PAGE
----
“One of our pilots thought he saw a sniper up in a tree. He had a gun that he loaded with a full magazine. He took careful aim and emptied the entire 28-round magazine.

The sniper fell straight down and landed on the ground with a thud. But that pilot said: ‘be careful. Maybe he’s not dead yet.’ Now that’s a typical example of macabre gallows humor. That German was riddled with bullets and had fallen at least twenty feet. We just laughed about it again.”

White flag
A remarkable incident occurred that afternoon at the Utrechtseweg. At the intersection of Utrechtseweg and Stationsweg, a German armored car had appeared with an officer waving a white flag.

General Hackett was called in to speak to the German officer. The German explained that they planned to launch an attack at this intersection. “It is my intention to put your forward positions under mortar and cannon fire.”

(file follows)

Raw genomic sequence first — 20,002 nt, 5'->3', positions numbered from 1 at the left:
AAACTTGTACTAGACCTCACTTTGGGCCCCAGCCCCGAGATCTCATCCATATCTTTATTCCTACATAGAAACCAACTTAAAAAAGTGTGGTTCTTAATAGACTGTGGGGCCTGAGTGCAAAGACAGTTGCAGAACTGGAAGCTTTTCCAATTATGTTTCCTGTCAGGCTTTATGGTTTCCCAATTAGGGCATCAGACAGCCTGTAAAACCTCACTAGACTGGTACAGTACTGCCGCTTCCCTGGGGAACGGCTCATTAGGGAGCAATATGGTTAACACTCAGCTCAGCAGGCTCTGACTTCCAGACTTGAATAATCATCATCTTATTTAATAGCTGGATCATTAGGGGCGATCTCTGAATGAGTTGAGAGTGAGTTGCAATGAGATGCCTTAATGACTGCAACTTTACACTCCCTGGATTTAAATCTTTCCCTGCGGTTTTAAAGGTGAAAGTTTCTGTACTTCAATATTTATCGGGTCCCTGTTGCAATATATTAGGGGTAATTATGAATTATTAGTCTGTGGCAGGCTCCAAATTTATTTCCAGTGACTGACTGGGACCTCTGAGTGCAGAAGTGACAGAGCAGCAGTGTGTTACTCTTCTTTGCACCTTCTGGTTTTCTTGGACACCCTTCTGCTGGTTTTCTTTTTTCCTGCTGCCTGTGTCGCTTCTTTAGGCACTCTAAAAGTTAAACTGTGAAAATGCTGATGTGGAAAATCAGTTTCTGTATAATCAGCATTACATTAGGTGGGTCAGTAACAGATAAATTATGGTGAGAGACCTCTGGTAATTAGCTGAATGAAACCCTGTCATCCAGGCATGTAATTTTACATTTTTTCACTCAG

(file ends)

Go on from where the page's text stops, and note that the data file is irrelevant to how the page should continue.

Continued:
Hotel Schoonoord was located on the corner of the intersection, which served as an emergency hospital. “We know you have wounded people there, and we don’t want them to be threatened by our concentrated fire. I request that you move your forward positions 600 meters back.”

A bewildered General Hackett replied that he would first have to discuss this with his commander. It was agreed to meet again at the intersection at 3 o’clock in the afternoon.

Hackett laughingly told Urquhart in the Hartenstein hotel what the German had proposed. Although the German’s request was courteous, it was also nonsensical. If the British had agreed, the Hartenstein hotel, where the division headquarters were located, would have been 200 meters behind the German front line.